America’s job market recovery is chugging along, but worries about the Delta variant derailing progress are rampant. Even as economists anticipate the best gains since last summer in Friday’s jobs report, persistently high unemployment claims and a big miss in the private sector payroll report put a damper on the excitement.
“The labor market recovery still has legs but it’s likely going to be an uneven path going forward,” ADP chief economist Nela Richardson told reporters on a press call Wednesday, pointing to the Covid-19 variants, labor shortages and supply chain bottlenecks.
It’s still a tale of two recoveries. On one hand, the labor market continues to improve as the economy normalizes. Strong consumer confidence and spending are helping get things back on track.
But at the same time, worker shortages and supply chain disruptions are holding the recovery back in some sectors, especially when it comes to hiring.
Last week, the Centers for Disease Control and Prevention updated its mask guidance for those who have been vaccinated, and New York City announced that patrons and employees in restaurants and gyms will to have to show proof of vaccination. The health of the near-term jobs recovery will ride on how comfortable both consumers and employees feel about being around others.
“We do expect job gains to continue but we are aware that in the near-term there are some challenges that are unprecedented,” Richardson said. “The overall take-away is this recovery is happening, but its path is just something we’ve never seen before.”
For Friday’s jobs report, due at 8:30 am ET, economists polled by Refinitiv forecast 870,000 jobs were added in July, a slight downward shift after forecasts topped the 900,000 mark last week.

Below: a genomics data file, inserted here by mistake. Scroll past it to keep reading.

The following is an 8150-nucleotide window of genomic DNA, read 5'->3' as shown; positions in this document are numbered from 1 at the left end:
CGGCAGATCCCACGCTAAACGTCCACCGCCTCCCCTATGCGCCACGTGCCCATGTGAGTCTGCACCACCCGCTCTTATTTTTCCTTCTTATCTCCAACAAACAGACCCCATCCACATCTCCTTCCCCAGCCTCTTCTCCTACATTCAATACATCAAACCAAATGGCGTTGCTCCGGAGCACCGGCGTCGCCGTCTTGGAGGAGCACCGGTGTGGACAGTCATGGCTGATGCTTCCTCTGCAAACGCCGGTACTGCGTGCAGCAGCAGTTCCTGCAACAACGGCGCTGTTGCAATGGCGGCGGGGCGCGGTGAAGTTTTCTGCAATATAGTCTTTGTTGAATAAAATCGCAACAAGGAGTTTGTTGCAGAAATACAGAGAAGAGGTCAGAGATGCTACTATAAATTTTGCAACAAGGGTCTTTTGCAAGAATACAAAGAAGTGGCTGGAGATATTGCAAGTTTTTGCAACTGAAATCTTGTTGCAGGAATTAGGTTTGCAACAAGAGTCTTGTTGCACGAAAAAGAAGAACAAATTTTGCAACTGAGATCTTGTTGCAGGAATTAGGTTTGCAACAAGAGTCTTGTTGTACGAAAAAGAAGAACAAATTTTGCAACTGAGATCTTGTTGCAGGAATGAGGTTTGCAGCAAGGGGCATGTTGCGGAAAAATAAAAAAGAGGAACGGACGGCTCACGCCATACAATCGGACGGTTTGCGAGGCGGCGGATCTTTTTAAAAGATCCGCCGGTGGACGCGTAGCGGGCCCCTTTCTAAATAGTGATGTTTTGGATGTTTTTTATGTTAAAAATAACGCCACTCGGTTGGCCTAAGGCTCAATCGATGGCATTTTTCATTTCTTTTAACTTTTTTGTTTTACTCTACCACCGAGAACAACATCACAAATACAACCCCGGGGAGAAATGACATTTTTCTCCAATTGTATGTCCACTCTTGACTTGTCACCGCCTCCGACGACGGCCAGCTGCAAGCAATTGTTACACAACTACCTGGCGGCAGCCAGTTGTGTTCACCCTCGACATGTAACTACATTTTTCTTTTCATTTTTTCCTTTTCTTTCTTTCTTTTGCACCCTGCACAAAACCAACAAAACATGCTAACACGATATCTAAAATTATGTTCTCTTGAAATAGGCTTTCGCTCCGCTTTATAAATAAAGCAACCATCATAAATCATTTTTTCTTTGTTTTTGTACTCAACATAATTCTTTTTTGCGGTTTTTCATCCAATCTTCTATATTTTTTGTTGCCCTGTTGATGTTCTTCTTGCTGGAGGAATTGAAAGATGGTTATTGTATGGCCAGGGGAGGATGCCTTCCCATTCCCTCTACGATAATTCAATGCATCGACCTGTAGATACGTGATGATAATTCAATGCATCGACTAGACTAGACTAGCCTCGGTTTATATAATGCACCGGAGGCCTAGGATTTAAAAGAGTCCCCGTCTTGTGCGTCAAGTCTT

Still, that would be an increase from the 850,000 jobs added in June and mark the largest jobs gain since August of last year. But the range of expectations is wide. Wall Street banks Goldman Sachs (GS) and Citi (C) predict 1.15 million jobs added, while research firm Action Economics expects 600,000.
The nationwide unemployment rate is expected to be 5.7%.
Not a typical summer
The July report could also be subject to some seasonal weirdness, warned ZipRecruiter labor economist Julia Pollak.
In a normal July, school and university workers take a summer break, which shows up in the data. But this year, layoffs in education were likely much lower than normal because so many workers were let go last year due to the pandemic. Meanwhile, other parts of the economy — such as the services sector — are still adding back the millions of jobs lost in 2020. This could mean seasonal adjustments might distort Friday’s data, Pollak said.
But she is also looking for some improvement in the labor force participation rate, given recent increases in online job search activity.
That said, Wednesday’s private payrolls report from ADP sharply underperformed forecasts. The 330,000 jobs added in July were less than half what was expected. And even though the ADP report and the government’s job count aren’t correlated, the former is considered a bellwether for the official numbers.
Meanwhile, claims for unemployment benefits have remained stubbornly high throughout the summer. Inching up and down from week to week, claims have remained close to the 400,000 mark. On Thursday, initial benefit applications for the prior week stood at 385,000 adjusted for seasonal swings, little changed from the week before.
Even though jobless claims have come down from their sky-high levels from last year, they are persistently higher than pre-pandemic levels — underscoring the lingering uncertainty in the labor market even as businesses are hiring and more people get vaccinated, Richardson said.